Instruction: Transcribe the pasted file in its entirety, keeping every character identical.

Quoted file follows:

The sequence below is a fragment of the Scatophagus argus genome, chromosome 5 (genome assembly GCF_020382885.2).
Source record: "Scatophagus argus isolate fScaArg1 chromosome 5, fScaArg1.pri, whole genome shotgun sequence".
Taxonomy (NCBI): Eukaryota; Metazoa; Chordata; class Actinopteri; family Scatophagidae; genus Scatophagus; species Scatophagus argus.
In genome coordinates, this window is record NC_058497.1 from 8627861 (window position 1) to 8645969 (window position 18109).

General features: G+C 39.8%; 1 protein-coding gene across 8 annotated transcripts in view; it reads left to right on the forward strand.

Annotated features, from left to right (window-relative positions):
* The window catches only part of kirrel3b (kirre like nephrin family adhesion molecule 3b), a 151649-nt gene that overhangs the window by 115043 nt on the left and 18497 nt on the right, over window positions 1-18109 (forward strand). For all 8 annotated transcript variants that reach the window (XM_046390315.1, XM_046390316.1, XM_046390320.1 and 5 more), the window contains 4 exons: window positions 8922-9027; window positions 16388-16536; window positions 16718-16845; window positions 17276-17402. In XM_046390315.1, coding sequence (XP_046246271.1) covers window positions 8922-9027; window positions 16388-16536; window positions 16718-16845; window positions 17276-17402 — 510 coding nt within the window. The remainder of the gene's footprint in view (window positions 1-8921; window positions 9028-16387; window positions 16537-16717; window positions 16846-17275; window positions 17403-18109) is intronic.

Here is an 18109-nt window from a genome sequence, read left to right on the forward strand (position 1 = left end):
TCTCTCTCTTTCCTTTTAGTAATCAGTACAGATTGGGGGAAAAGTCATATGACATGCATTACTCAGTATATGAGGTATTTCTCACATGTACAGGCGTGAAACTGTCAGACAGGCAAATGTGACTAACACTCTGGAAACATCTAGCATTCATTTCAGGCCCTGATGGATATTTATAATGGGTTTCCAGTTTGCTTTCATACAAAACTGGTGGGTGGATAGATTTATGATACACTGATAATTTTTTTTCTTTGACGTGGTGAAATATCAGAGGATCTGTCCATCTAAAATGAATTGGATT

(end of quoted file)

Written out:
The sequence below is a fragment of the Scatophagus argus genome, chromosome 5 (genome assembly GCF_020382885.2).
Source record: "Scatophagus argus isolate fScaArg1 chromosome 5, fScaArg1.pri, whole genome shotgun sequence".
Taxonomy (NCBI): Eukaryota; Metazoa; Chordata; class Actinopteri; family Scatophagidae; genus Scatophagus; species Scatophagus argus.
In genome coordinates, this window is record NC_058497.1 from 8627861 (window position 1) to 8645969 (window position 18109).

General features: G+C 39.8%; 1 protein-coding gene across 8 annotated transcripts in view; it reads left to right on the forward strand.

Annotated features, from left to right (window-relative positions):
* The window catches only part of kirrel3b (kirre like nephrin family adhesion molecule 3b), a 151649-nt gene that overhangs the window by 115043 nt on the left and 18497 nt on the right, over window positions 1-18109 (forward strand). For all 8 annotated transcript variants that reach the window (XM_046390315.1, XM_046390316.1, XM_046390320.1 and 5 more), the window contains 4 exons: window positions 8922-9027; window positions 16388-16536; window positions 16718-16845; window positions 17276-17402. In XM_046390315.1, coding sequence (XP_046246271.1) covers window positions 8922-9027; window positions 16388-16536; window positions 16718-16845; window positions 17276-17402 — 510 coding nt within the window. The remainder of the gene's footprint in view (window positions 1-8921; window positions 9028-16387; window positions 16537-16717; window positions 16846-17275; window positions 17403-18109) is intronic.

Here is an 18109-nt window from a genome sequence, read left to right on the forward strand (position 1 = left end):
TCTCTCTCTTTCCTTTTAGTAATCAGTACAGATTGGGGGAAAAGTCATATGACATGCATTACTCAGTATATGAGGTATTTCTCACATGTACAGGCGTGAAACTGTCAGACAGGCAAATGTGACTAACACTCTGGAAACATCTAGCATTCATTTCAGGCCCTGATGGATATTTATAATGGGTTTCCAGTTTGCTTTCATACAAAACTGGTGGGTGGATAGATTTATGATACACTGATAATTTTTTTTCTTTGACGTGGTGAAATATCAGAGGATCTGTCCATCTAAAATGAATTGGATT